In some preferred embodiments of the invention, shown in
Whether flow within the duct will be laminar is dependent upon the Reynolds number associated with the system. The Reynolds number is derived from various parameters including the dimensions of the duct, the average velocity, and the viscosity and the density of the air in the duct. The conditions for laminar airflow are typically found with Reynolds numbers below 1000. The length of the plates may be on the order of several centimeters or greater depending on the lengths of the rows of nozzles. The distance d separating the train of droplets from the adjacent plate may vary from a few microns to tens of microns. In this preferred embodiment, the distance d from either row of nozzles to its adjacent plate is 50 microns. The rows of nozzles are separated by 250 μm to produce a duct with a total gap width of 350 μm. The height of the duct in the direction indicated by the train of droplets 231 to 234 may be on the order of several millimeters.
In this preferred embodiment, the maximum airflow, Vm, at the centre of the duct is 45 meters per sec. The laminar profile of the airflow will reduce the airflow velocity at planes 6 and 7. In this preferred embodiment, the reduced airflow velocity at planes 6 and 7 is 30 meters per sec and matches the droplet velocity of the droplets in each row, Vd. Air velocities at the maximum of the laminar flow profile can range from a few tens of meters per sec to over 100 meters per sec, with distance d chosen to match sub-maximal air velocities in the airflow profile at droplet velocities that can typically range from 10 to 50 meters/sec in inkjet printing devices. In this preferred embodiment of a two-row nozzle system, both rows of nozzles are equally spaced and centrally positioned within the duct to ensure that the each row of nozzles emits fluid droplets into airflow regions that have substantially the same airflow velocity. The rows of nozzles need not however be positioned directly above one another but can be staggered as shown in
In a further embodiment of the invention, shown in
The airflow velocity profile is described by curve 9 and the air at the center of the cylinder flows at the maximum airflow velocity vm. The airflow velocity profile is determined by the fact that the velocity will be zero at the inner surface of cylinder 8 and will increase towards the center of the cylinder. The inkjet fluid droplets are therefore traveling in a region that has an airflow velocity distinctly smaller than the maximum airflow velocity.
In the prior art, this laminar flow configuration could only be employed for use with a single train of inkjet fluid droplets moving precisely down the center of the cylinder in the maximum airflow velocity zone. Within this small region, the prior art considered the velocity profile suitably flat and the inkjet fluid droplets were considered stable in their paths.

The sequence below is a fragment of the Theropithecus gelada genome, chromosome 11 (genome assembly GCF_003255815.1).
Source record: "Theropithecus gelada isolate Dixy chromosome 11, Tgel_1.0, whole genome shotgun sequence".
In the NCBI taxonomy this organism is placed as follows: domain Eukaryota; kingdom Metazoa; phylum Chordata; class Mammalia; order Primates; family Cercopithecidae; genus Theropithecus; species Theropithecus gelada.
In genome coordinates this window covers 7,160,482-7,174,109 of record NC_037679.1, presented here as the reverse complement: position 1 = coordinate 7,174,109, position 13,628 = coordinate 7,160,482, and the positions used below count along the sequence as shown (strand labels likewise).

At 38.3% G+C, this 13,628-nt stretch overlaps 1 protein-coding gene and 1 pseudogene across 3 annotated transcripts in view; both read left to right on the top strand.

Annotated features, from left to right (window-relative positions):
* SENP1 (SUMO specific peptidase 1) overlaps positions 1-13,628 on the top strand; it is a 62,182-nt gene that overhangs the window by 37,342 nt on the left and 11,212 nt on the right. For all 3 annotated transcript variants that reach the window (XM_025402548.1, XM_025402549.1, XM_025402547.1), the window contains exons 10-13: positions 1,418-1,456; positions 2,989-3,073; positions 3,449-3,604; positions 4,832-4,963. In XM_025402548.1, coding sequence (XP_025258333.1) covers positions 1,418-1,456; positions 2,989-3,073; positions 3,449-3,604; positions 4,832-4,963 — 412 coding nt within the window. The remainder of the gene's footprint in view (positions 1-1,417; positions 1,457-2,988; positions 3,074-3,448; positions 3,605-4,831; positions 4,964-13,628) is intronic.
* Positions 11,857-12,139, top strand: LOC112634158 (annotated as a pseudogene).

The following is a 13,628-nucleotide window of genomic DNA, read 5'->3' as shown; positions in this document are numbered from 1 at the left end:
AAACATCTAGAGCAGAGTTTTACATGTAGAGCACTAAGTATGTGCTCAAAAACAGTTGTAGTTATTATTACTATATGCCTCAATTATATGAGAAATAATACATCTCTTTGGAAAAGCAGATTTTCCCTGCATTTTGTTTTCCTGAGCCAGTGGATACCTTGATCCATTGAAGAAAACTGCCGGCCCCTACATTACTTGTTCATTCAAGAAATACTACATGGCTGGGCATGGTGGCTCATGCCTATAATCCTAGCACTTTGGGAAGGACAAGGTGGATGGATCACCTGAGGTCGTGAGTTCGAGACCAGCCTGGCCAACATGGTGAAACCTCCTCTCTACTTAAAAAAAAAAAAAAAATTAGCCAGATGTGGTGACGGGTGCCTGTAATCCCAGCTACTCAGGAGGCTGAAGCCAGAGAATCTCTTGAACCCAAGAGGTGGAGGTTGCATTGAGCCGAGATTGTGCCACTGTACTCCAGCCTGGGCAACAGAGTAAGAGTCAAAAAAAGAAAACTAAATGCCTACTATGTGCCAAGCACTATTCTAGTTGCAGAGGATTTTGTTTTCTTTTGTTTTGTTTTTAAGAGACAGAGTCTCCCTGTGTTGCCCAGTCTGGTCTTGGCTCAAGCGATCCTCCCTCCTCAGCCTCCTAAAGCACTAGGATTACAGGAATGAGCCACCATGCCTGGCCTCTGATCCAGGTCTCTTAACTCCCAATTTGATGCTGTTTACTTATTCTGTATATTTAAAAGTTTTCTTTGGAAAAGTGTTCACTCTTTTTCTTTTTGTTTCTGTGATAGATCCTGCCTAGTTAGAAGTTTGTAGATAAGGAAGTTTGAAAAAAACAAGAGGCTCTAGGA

It is clear that, in a more generalized embodiment, the cross-section of the defined space, perpendicular to the collinear flow of air, may have a random two-dimensional shape. There will be a distinct airflow velocity profile. It will always be possible to select regions in which the regional airflow velocity is equal, but lower than the maximum airflow velocity. A plurality of rows of inkjet nozzles may be placed to emit inkjet fluid droplets into the region or regions of equal regional airflow velocity.
The case of a cylindrical cross-section is merely a very special case in which these regions assume the shape of a cylindrical shell. In the general case of the present invention, the term “outer surface” describes that surface of an inkjet fluid droplet that faces away from the highest airflow velocity region within the collinear airflow duct. The term “inner surface” describes that surface of an inkjet fluid droplet that faces towards the highest airflow velocity region within the collinear airflow duct. Since the timing of the emission of inkjet fluid droplets into the selected air regions is at the discretion of the designer, it may be selected such as to ensure that a given inkjet fluid droplet will deposit onto the media being printed upon at exactly the desired point at the desired time. This allows an entirely generalized distribution of nozzles to be employed to print the required information with correct registration. In this embodiment of the present invention, the arrangement of nozzles may, in general, be non-linear and non-circular.
In a further embodiment of the invention, most easily described at the hand of a cylindrical system, two or more regional airflow velocities are selected, and inkjet fluid droplets are emitted into these different regions at velocities substantially matched with the respective regional airflow velocities. In the case of a cylindrically shaped laminar airflow duct, such a system therefore may have a group of two or more concentric regions of regional airflow velocity, with the innermost of these regions having the highest regional airflow velocity and the outermost one having the lowest regional airflow velocity. Since the regional airflow velocities can be measured accurately and the droplet emission speeds adapted, the timing of the emission of the inkjet fluid droplets may be made intentionally different amongst the different regions to compensate for the variation in regional airflow velocity amongst member regions of the group. In this cylindrical embodiment, the nozzles from which the inkjet fluid droplets are emitted will clearly be arranged in concentric circles.